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A Day On: Reflections after Selma

Where I went to college (and probably many other universities), we celebrated MLK Jr. Day by having a series of workshops and panel discussions about race and social justice in America.   Through these events, I learned how progress and social justice only occurs when we fight for it.

law as a power to create change

Now, as an adult that no longer needs college credit, I find it challenging sometimes to find events in which to to participate.  I know that most of us would rather just take the day off, rather than making it a “day on,” because it is so easy to see those past struggles as so far removed from our daily life that we don’t feel a need to react.  But it is a disservice to our communities to not act or be involved.  As Latinas, we have so much potential economic and political power just waiting to be used.   More than just paying lip service on social media (though everyone does love a good hashtag), I encourage people to learn about the current state of racial justice in our country and do what you can to promote positive change.

I watched the movie, Selma this weekend and it while it showed the violent battles won to promote equality; it also highlighted the problems we still see today.  During the scene where the Voting Rights Act was signed into place by LBJ, I immediately thought of Shelby v. Holder and how many of us are holding our breath to see what damage that case may cause.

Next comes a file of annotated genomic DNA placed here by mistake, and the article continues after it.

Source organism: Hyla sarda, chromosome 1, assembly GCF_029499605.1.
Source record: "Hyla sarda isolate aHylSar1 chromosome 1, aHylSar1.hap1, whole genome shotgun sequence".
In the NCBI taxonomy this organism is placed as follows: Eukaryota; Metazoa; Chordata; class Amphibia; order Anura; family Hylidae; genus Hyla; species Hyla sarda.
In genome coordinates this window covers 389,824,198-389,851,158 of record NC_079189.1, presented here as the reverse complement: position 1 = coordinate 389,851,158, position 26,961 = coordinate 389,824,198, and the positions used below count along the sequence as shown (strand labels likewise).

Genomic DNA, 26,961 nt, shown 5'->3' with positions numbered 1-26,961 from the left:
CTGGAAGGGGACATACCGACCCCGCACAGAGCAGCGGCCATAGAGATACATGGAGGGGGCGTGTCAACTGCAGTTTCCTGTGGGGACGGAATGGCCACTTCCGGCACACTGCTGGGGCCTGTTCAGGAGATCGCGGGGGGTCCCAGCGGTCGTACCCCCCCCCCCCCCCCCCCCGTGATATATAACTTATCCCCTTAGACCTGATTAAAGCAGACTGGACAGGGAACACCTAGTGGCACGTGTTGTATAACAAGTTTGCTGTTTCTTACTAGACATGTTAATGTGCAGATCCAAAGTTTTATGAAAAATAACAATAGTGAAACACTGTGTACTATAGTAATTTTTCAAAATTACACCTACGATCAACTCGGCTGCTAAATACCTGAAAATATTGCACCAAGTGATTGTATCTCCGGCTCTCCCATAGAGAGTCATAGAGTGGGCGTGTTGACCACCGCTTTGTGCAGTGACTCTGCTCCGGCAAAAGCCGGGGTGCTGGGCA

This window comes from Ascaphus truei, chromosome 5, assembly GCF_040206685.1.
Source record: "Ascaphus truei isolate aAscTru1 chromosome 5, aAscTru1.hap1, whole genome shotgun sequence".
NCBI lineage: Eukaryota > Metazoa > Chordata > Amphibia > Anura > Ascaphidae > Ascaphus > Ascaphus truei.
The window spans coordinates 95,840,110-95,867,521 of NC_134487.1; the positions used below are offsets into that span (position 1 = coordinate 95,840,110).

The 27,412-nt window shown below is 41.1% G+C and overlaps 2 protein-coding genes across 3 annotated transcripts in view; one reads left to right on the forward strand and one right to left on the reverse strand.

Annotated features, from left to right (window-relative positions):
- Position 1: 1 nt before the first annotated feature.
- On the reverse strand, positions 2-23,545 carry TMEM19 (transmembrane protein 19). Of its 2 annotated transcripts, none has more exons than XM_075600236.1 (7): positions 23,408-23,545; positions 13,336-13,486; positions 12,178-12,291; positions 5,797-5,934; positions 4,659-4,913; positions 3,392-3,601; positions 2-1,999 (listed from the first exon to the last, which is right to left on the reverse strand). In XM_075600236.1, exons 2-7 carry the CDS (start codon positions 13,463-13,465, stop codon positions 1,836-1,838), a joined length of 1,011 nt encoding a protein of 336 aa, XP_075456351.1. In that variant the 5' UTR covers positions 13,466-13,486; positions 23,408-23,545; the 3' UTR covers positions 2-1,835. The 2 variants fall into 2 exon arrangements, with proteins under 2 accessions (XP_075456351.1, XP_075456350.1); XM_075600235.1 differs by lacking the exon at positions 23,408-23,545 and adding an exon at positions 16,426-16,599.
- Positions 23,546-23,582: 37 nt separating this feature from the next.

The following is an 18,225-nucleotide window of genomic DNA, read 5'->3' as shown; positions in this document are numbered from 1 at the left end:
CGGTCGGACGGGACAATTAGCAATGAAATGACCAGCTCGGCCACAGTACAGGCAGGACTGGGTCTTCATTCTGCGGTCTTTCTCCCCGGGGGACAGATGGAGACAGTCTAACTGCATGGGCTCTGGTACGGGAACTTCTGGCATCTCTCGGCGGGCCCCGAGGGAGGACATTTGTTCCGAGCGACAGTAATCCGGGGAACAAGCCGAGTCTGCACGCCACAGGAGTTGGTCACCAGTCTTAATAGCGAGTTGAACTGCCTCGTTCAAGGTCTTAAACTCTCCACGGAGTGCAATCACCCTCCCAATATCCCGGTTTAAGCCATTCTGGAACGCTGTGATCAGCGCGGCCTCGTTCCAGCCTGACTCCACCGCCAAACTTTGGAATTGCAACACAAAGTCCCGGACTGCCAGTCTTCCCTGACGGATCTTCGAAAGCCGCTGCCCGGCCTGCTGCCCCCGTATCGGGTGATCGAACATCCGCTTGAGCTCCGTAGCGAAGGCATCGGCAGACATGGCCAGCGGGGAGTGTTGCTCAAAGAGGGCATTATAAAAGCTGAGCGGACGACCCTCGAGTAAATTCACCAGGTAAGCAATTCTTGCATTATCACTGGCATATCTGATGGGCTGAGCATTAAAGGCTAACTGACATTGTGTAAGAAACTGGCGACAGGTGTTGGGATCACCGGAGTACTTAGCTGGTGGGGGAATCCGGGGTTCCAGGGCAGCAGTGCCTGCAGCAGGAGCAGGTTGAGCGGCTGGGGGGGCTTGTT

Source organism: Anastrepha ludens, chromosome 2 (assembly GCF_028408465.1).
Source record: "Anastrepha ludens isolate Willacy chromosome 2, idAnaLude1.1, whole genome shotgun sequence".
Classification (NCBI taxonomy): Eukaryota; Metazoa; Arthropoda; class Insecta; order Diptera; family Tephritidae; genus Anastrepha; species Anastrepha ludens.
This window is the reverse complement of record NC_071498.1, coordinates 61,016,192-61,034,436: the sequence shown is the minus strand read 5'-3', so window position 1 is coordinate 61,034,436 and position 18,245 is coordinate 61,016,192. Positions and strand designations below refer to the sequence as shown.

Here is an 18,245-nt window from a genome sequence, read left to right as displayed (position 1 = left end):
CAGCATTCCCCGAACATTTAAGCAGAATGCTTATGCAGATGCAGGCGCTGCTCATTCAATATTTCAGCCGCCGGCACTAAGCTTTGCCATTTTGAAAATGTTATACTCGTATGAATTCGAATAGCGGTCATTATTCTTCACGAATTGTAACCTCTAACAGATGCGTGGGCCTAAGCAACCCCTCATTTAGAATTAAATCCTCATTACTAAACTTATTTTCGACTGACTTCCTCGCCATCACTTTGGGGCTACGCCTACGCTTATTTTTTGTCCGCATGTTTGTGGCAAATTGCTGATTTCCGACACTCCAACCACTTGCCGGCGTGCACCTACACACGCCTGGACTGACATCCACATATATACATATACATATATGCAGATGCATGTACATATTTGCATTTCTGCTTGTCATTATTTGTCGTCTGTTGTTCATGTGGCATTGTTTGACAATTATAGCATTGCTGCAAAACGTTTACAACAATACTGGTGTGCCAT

In the scene where the Judge granted the protestors’ right to march, I thought of just a few examples of times when the justice system has failed us–or could fail us.

But rather than give up, I realize that with a J.D. comes immeasurable power and ability to make change.  I hope we are all aware of the positive impact we can make on racial progress and rather than sitting idly by–we decide to be participants in our communities.

If you do have the day off today, I really encourage you go to see this film.  If that’s not possible, I would recommend watching a few other films that highlight the importance of resistance, civil disobedience, and speaking truth to power.

  1. How to Survive a Plague.  A documentary taking place during the AIDS-crises. It shows what kind of fearless protest is needed in modern times in order to make the government and big business come to the table.

  2. Food Chains.  Currently the food we eat is brought to our table by way of horrible human right violations.  The migrant workers that pick our crops are not given the dignity or respect they deserve.  This is an on-going battle, which still requires action from all of us who are able to act.

 

Have you seen any of this films?  What did you think?

 

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